It is our expectation that the user experience of interacting explicitly with a payment app will be superior to alternative checkout implementations such as iframes that require the same types of consent. In addition, we think it will create better outcomes because a user is more likely to be comfortable granting privileges to a known app than to an unfamiliar piece of code embedded in a web site.
We are likely to see a variety of payment app registration ceremonies, both during a transaction and outside of a transaction. Here are some ideas; the first two are already deployed:
- On a site that distributes payment apps (e.g., our fictitious bobpay.com), the user clicks the “Get Bobpay!” button, which prompts the user confirm registration.
- During a transaction, the browser offers a payment app for just-in-time registration. The user selects it, which prompts the user to confirm registration.
- In the browser’s settings, the user can easily add and configure payment apps. Indeed, much in the way that browsers out of the box list a few well-known search engines but allow the user to add others, we’d like to see browsers list a few well-known payment apps out of the box. Browsers could provide very streamlined UX —like a single checkbox— for registering a payment app, granting first-party access, etc.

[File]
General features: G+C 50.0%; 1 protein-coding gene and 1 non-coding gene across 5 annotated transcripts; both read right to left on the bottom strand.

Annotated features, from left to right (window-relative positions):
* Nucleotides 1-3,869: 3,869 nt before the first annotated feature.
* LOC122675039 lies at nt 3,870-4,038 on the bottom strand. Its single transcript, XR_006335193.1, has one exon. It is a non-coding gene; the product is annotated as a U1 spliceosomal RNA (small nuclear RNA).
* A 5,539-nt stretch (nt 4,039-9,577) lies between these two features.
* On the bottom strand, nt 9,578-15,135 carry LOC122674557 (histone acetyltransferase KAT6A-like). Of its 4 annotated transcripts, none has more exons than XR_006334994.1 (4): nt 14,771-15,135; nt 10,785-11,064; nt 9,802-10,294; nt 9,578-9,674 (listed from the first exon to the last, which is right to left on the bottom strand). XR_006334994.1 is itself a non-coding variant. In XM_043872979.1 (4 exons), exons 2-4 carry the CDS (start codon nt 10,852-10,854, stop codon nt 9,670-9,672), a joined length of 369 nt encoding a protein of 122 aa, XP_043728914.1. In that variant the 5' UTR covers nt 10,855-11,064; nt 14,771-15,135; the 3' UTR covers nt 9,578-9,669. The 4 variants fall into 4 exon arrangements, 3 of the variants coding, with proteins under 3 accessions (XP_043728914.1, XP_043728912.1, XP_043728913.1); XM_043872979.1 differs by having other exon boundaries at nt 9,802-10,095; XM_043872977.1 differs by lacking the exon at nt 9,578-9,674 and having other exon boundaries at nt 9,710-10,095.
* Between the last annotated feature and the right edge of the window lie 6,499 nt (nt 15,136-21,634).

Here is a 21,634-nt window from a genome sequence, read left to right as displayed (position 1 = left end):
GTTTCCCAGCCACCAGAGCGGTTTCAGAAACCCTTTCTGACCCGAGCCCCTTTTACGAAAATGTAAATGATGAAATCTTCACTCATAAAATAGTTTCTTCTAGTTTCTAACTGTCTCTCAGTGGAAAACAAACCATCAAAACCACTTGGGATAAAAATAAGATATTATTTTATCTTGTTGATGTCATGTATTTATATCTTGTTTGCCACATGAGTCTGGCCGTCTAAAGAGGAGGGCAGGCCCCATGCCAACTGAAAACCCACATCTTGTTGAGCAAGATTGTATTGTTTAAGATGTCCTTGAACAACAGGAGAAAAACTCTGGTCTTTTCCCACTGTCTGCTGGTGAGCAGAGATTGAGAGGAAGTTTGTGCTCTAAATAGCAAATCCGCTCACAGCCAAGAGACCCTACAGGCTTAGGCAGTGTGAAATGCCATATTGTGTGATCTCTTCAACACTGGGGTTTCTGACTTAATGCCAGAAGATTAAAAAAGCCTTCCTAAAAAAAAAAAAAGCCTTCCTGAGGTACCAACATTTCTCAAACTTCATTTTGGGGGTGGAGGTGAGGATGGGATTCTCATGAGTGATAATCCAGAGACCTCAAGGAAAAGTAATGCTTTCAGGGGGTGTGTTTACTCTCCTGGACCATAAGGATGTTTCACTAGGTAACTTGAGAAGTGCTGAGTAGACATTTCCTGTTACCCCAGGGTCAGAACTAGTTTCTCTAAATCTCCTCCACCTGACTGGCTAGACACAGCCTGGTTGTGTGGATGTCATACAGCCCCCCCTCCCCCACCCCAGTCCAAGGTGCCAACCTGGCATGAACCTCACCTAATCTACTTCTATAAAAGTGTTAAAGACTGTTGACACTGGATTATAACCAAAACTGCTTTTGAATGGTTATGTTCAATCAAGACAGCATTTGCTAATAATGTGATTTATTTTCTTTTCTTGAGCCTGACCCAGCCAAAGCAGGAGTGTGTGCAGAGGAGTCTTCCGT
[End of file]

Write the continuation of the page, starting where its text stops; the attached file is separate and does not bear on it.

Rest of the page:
One key to these ceremonies or others will be the quality of the UX provided by the browser. One aspect of that quality may well be how well payment apps integrate into the overall app model of a given platform.